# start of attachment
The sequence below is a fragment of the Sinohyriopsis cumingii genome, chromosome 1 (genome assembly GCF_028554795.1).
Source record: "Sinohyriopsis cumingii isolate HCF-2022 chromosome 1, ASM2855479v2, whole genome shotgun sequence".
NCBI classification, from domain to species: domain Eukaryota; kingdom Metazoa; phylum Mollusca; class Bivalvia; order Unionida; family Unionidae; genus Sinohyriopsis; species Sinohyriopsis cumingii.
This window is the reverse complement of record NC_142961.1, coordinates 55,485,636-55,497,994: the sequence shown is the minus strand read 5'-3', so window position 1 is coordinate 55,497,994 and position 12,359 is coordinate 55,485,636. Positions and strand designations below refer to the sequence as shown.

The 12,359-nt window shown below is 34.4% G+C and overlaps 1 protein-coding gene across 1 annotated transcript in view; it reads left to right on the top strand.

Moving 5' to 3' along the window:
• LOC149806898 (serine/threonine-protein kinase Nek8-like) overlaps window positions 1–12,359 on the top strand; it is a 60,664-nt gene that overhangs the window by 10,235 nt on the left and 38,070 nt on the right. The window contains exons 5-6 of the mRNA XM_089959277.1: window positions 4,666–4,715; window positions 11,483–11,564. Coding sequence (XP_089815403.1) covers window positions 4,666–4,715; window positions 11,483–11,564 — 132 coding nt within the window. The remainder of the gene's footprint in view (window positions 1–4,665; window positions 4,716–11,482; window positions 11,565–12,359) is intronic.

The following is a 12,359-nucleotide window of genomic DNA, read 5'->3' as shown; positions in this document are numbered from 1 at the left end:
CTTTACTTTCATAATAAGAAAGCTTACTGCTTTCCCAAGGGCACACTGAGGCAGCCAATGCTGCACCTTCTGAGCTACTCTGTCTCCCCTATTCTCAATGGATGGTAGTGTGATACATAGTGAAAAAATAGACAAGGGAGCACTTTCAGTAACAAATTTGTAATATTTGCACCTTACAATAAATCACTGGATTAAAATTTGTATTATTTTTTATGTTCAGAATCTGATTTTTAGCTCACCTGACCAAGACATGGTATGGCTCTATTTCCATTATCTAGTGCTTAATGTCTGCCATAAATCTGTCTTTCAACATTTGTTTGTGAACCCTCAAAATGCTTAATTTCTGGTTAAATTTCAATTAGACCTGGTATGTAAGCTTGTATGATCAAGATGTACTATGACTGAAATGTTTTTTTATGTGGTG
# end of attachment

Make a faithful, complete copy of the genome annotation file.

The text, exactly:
The sequence below is a fragment of the Sinohyriopsis cumingii genome, chromosome 1 (genome assembly GCF_028554795.1).
Source record: "Sinohyriopsis cumingii isolate HCF-2022 chromosome 1, ASM2855479v2, whole genome shotgun sequence".
NCBI classification, from domain to species: domain Eukaryota; kingdom Metazoa; phylum Mollusca; class Bivalvia; order Unionida; family Unionidae; genus Sinohyriopsis; species Sinohyriopsis cumingii.
This window is the reverse complement of record NC_142961.1, coordinates 55,485,636-55,497,994: the sequence shown is the minus strand read 5'-3', so window position 1 is coordinate 55,497,994 and position 12,359 is coordinate 55,485,636. Positions and strand designations below refer to the sequence as shown.

The 12,359-nt window shown below is 34.4% G+C and overlaps 1 protein-coding gene across 1 annotated transcript in view; it reads left to right on the top strand.

Moving 5' to 3' along the window:
• LOC149806898 (serine/threonine-protein kinase Nek8-like) overlaps window positions 1–12,359 on the top strand; it is a 60,664-nt gene that overhangs the window by 10,235 nt on the left and 38,070 nt on the right. The window contains exons 5-6 of the mRNA XM_089959277.1: window positions 4,666–4,715; window positions 11,483–11,564. Coding sequence (XP_089815403.1) covers window positions 4,666–4,715; window positions 11,483–11,564 — 132 coding nt within the window. The remainder of the gene's footprint in view (window positions 1–4,665; window positions 4,716–11,482; window positions 11,565–12,359) is intronic.

The following is a 12,359-nucleotide window of genomic DNA, read 5'->3' as shown; positions in this document are numbered from 1 at the left end:
CTTTACTTTCATAATAAGAAAGCTTACTGCTTTCCCAAGGGCACACTGAGGCAGCCAATGCTGCACCTTCTGAGCTACTCTGTCTCCCCTATTCTCAATGGATGGTAGTGTGATACATAGTGAAAAAATAGACAAGGGAGCACTTTCAGTAACAAATTTGTAATATTTGCACCTTACAATAAATCACTGGATTAAAATTTGTATTATTTTTTATGTTCAGAATCTGATTTTTAGCTCACCTGACCAAGACATGGTATGGCTCTATTTCCATTATCTAGTGCTTAATGTCTGCCATAAATCTGTCTTTCAACATTTGTTTGTGAACCCTCAAAATGCTTAATTTCTGGTTAAATTTCAATTAGACCTGGTATGTAAGCTTGTATGATCAAGATGTACTATGACTGAAATGTTTTTTTATGTGGTG